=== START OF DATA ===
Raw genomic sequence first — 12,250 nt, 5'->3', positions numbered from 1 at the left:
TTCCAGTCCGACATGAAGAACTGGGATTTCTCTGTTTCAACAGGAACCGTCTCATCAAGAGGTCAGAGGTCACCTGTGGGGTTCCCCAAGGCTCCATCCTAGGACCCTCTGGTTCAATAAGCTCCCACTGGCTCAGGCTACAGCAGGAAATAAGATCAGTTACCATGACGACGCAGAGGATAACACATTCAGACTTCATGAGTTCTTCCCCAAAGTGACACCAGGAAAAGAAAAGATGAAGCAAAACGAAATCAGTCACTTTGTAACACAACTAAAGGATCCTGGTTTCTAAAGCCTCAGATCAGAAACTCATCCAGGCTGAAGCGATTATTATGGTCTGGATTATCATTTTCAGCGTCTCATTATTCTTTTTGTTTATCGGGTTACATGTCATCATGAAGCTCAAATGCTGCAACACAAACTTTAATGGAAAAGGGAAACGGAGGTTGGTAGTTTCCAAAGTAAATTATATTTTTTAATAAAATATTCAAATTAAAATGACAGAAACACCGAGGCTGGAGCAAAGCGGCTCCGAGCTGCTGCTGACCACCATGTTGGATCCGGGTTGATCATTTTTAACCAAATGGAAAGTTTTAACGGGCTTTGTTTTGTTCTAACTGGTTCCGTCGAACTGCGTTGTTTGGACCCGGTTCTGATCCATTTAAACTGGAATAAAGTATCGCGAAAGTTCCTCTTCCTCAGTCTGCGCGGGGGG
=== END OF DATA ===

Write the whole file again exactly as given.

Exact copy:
Raw genomic sequence first — 12,250 nt, 5'->3', positions numbered from 1 at the left:
TTCCAGTCCGACATGAAGAACTGGGATTTCTCTGTTTCAACAGGAACCGTCTCATCAAGAGGTCAGAGGTCACCTGTGGGGTTCCCCAAGGCTCCATCCTAGGACCCTCTGGTTCAATAAGCTCCCACTGGCTCAGGCTACAGCAGGAAATAAGATCAGTTACCATGACGACGCAGAGGATAACACATTCAGACTTCATGAGTTCTTCCCCAAAGTGACACCAGGAAAAGAAAAGATGAAGCAAAACGAAATCAGTCACTTTGTAACACAACTAAAGGATCCTGGTTTCTAAAGCCTCAGATCAGAAACTCATCCAGGCTGAAGCGATTATTATGGTCTGGATTATCATTTTCAGCGTCTCATTATTCTTTTTGTTTATCGGGTTACATGTCATCATGAAGCTCAAATGCTGCAACACAAACTTTAATGGAAAAGGGAAACGGAGGTTGGTAGTTTCCAAAGTAAATTATATTTTTTAATAAAATATTCAAATTAAAATGACAGAAACACCGAGGCTGGAGCAAAGCGGCTCCGAGCTGCTGCTGACCACCATGTTGGATCCGGGTTGATCATTTTTAACCAAATGGAAAGTTTTAACGGGCTTTGTTTTGTTCTAACTGGTTCCGTCGAACTGCGTTGTTTGGACCCGGTTCTGATCCATTTAAACTGGAATAAAGTATCGCGAAAGTTCCTCTTCCTCAGTCTGCGCGGGGGG